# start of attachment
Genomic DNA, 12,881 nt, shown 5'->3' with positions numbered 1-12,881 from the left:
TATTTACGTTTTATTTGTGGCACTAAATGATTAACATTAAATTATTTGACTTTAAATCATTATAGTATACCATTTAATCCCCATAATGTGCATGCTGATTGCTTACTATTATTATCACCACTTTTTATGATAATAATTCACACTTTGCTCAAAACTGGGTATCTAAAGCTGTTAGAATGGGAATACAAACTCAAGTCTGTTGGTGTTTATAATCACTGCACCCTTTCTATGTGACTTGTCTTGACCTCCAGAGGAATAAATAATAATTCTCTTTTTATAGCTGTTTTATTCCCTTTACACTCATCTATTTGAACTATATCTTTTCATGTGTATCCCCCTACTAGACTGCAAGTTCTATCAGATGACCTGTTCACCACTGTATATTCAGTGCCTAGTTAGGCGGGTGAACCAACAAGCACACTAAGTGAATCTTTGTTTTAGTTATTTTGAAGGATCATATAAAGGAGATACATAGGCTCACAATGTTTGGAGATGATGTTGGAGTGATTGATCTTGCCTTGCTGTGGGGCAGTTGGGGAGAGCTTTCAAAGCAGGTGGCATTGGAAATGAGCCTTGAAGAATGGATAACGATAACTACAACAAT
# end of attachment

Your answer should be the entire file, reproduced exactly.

Genomic DNA, 12,881 nt, shown 5'->3' with positions numbered 1-12,881 from the left:
TATTTACGTTTTATTTGTGGCACTAAATGATTAACATTAAATTATTTGACTTTAAATCATTATAGTATACCATTTAATCCCCATAATGTGCATGCTGATTGCTTACTATTATTATCACCACTTTTTATGATAATAATTCACACTTTGCTCAAAACTGGGTATCTAAAGCTGTTAGAATGGGAATACAAACTCAAGTCTGTTGGTGTTTATAATCACTGCACCCTTTCTATGTGACTTGTCTTGACCTCCAGAGGAATAAATAATAATTCTCTTTTTATAGCTGTTTTATTCCCTTTACACTCATCTATTTGAACTATATCTTTTCATGTGTATCCCCCTACTAGACTGCAAGTTCTATCAGATGACCTGTTCACCACTGTATATTCAGTGCCTAGTTAGGCGGGTGAACCAACAAGCACACTAAGTGAATCTTTGTTTTAGTTATTTTGAAGGATCATATAAAGGAGATACATAGGCTCACAATGTTTGGAGATGATGTTGGAGTGATTGATCTTGCCTTGCTGTGGGGCAGTTGGGGAGAGCTTTCAAAGCAGGTGGCATTGGAAATGAGCCTTGAAGAATGGATAACGATAACTACAACAAT